The condition of the city's streets and roads -- their rideability, state of repair and smoothness -- was considered critically important by almost two-thirds of focus group participants in the Center's first round of focus groups and by over three-quarters in the second. Roadway maintenance continues to be one of the lowest rated city services. There are no existing measures for this service that resonate with the public.
The Center on Municipal Government Performance adapted and then introduced laser-scanning (profilometry) technology and the International Roughness Index to New York City's streets. This technology provides objective, accurate, replicable data about the surface smoothness of the streets. In 1997 and again in 1999, test engineers drove a car equipped with profilometers that counted and measured every dip and rise encountered from potholes, bumps, misaligned utility covers, uneven repairs and more. The data collected were then analyzed to produce two indicators that New York City residents have identified as meaningful to them: Smoothness Scores - the percent of blocks rated acceptably smooth, using the ratings of a panel of New York city drivers to identify the acceptability range, and Jolt Scores - the number of significant jolts per mile encountered by a vehicle when riding on randomly selected New York City streets.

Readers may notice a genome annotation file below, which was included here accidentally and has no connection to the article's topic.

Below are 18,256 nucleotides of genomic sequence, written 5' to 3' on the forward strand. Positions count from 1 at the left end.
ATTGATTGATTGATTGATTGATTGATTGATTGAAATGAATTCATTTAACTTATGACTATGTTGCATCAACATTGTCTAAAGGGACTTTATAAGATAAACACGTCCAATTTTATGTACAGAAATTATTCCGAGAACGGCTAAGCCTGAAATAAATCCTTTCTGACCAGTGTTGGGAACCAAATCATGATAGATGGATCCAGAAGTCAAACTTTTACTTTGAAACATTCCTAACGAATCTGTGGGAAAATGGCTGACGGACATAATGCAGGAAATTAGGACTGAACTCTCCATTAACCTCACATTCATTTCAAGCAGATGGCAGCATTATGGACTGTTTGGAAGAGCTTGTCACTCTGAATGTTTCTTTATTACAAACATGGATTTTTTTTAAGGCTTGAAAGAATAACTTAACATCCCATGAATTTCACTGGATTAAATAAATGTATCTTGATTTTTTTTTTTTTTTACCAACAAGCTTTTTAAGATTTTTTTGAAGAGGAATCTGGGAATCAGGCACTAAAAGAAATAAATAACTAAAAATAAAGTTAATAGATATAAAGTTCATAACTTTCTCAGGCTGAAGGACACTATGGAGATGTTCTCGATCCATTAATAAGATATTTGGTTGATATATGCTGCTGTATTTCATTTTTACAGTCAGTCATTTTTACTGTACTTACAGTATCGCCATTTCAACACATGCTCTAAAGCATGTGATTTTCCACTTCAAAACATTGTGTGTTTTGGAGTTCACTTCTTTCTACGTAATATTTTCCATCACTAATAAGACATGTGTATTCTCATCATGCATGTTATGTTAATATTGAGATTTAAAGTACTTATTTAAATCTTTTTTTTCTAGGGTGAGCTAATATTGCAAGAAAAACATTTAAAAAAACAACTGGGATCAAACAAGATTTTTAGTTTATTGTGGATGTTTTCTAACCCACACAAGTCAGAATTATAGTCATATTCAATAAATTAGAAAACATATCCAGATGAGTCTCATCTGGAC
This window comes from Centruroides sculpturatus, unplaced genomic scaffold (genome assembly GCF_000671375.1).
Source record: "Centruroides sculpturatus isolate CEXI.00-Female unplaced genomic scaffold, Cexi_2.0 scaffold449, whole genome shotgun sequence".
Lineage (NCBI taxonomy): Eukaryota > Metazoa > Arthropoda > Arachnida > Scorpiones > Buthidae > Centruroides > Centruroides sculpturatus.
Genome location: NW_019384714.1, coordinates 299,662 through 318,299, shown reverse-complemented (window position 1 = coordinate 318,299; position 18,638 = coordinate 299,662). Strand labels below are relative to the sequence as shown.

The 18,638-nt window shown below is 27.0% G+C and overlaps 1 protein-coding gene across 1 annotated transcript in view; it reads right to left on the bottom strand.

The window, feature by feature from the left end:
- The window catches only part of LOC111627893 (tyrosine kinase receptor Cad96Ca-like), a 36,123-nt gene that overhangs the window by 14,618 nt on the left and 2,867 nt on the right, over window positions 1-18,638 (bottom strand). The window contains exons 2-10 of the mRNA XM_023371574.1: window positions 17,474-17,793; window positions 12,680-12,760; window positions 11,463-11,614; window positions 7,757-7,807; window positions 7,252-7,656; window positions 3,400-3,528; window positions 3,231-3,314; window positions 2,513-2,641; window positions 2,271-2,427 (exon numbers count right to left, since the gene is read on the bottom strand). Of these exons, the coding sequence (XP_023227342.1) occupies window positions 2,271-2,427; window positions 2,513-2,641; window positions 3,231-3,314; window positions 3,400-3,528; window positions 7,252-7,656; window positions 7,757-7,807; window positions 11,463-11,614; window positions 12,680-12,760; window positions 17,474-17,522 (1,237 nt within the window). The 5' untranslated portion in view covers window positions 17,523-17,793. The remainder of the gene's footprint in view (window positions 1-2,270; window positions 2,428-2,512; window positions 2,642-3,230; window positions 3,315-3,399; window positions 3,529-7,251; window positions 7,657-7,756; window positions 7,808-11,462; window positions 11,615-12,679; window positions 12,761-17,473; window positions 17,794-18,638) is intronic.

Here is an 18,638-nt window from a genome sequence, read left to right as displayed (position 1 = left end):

The Center has already tested the methodology and found that these new measures resonate with the public. The Center is now exploring the practicality of implementing them on a regular basis in various cities.